Instead, during the recent riots in Philadelphia, black proletarians stood largely alone. When multiracial crowds arrived in West Philadelphia in October, they were largely unable to overcome the separations that had been so easily dissolved earlier in the summer. If these activists had hoped to express their support for the rioting, they had the perhaps unintended inverse effect of stifling it, as black proletarians in the crowd hesitated to see how these newcomers might act. For moments on Monday and Tuesday night, a multiracial crowd worked together to build barricades and attack the police. But more often than not, even when different elements of the crowd took part in the rioting, they did so separately. Each night by midnight, almost no one was left on the streets that wasn’t black.

A certain amount of hesitation around whether or how to act in the streets likely result from anxiety around these “rigid lines of separation.” Debates abounded in the streets, on Telegram channels, and within activists circles about the proper way to relate to the black struggle. It is worth remembering though that this anxiety is often only one-sided. People from outside of the neighborhood who showed up for the riots were at times treated with suspicion until they made clear that they were there for the same reasons as everyone else. Then they were widely embraced. Those taking initiate in the streets were glad that others had joined them, especially if they had something to contribute.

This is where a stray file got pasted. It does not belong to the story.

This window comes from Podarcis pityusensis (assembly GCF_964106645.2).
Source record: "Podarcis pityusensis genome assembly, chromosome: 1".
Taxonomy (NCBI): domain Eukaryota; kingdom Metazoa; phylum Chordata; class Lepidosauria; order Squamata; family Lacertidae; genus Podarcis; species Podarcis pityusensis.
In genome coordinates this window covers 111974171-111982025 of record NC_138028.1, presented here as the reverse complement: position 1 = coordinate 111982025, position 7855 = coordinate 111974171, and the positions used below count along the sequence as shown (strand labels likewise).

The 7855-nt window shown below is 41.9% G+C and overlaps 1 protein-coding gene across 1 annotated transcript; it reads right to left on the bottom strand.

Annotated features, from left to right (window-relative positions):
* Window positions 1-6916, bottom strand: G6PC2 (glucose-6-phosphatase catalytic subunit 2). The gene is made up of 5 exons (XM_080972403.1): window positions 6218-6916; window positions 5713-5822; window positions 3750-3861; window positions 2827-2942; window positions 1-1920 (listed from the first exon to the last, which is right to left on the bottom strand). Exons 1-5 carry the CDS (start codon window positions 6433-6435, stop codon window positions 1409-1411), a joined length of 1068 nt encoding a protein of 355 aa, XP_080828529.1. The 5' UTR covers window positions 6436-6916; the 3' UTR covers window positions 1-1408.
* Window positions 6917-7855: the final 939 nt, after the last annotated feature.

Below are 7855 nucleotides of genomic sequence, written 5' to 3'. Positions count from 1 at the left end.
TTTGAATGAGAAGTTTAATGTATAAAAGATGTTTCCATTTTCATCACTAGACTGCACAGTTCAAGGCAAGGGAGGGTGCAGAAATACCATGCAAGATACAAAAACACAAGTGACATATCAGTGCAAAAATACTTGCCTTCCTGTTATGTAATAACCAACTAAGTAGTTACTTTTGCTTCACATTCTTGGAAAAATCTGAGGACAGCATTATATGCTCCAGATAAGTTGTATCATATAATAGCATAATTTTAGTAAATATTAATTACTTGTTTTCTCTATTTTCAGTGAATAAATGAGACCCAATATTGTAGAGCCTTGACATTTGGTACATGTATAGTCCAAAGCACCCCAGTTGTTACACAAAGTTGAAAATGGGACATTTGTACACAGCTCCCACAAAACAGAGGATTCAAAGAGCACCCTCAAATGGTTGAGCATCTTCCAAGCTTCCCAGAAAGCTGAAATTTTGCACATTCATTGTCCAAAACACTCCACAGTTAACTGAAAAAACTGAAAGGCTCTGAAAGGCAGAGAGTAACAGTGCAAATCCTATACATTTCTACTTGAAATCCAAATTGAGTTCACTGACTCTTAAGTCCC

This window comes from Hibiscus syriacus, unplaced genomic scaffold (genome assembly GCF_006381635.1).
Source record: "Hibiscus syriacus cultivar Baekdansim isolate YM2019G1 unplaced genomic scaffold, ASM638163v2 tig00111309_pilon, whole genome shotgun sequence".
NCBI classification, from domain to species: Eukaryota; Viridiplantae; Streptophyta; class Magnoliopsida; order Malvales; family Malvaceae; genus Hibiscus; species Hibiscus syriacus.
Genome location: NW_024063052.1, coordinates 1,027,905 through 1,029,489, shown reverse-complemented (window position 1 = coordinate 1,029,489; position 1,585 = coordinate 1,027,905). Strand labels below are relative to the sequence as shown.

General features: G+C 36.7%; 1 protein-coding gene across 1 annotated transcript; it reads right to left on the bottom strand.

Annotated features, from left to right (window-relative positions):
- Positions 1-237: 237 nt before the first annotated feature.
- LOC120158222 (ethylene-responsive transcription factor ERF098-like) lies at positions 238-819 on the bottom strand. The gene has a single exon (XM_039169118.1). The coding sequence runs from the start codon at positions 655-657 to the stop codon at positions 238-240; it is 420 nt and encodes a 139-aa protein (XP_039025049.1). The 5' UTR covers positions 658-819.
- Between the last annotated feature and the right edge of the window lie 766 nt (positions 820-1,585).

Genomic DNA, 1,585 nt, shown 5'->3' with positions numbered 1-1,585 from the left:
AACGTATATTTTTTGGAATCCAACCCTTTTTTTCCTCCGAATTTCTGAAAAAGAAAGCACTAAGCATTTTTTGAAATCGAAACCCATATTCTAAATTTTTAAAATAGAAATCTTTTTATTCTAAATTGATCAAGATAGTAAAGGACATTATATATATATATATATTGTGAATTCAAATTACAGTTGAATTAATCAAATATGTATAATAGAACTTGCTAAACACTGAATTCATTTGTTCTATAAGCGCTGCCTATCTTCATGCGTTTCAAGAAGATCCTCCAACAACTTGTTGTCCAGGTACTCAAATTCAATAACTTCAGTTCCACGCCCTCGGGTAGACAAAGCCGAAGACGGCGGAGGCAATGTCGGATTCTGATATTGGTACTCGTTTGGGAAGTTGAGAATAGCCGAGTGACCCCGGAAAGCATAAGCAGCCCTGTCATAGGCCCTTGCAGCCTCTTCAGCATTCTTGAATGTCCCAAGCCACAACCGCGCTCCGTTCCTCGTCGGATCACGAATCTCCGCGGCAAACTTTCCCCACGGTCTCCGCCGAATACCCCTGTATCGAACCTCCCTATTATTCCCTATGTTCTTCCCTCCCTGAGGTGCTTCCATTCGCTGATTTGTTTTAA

It is not simply that separations reasserted themselves within and between the crowds. The riot did not spread from neighborhood to neighborhood, and only a minority of the immediate neighborhood ever participated in a significant way. No wider layers of the class ever came into the streets, and the activist crowd that mobilized never exceeded a few hundred people. Solidarity demonstrations, with the exception of the one in Brooklyn, were small and attended only by committed activists.

What Are We to Do?

If there is to be a collective leap from riot to insurrection, for this long, hot season stretch into an endless summer, people will need to find ways to contribute to this unfolding. Rather than being paralyzed by anxiety, pro-revolutionaries should consider what practical knowledge and capacities they have to offer.

This is often quite simple. One way in which pro-revolutionaries make themselves useful is by holding onto the memory of lessons learned in previous struggles and experiments. This can be as basic as reminding people to wear masks or showing them how to use Telegram to out smart the police. There are certain gestures, such as circulating a call for a demonstration, that can be necessary to keep things moving forward.

The balance sheet on this is fairly clear in hindsight. Despite their awkwardness, the two evening demonstrations spilled over into riots, while the other nights only saw more diffuse actions. This is because they provide a space for those who want to take initiative to find each other and for those who may not want to take initiative, but who nonetheless support the riots, to express that publicly in a way that provides cover for others. The evening demonstrations also provided cover for the looting happening elsewhere, by occupying much of the city’s police force along 52nd Street.

With the declaration of a curfew and the threat of the national guard, providing some basic container to act within, such as calling for another evening demonstration, could have created the conditions for the unrest to keep going for a few days longer. In this sense, a small intervention by pro-revolutionaries could have been significant.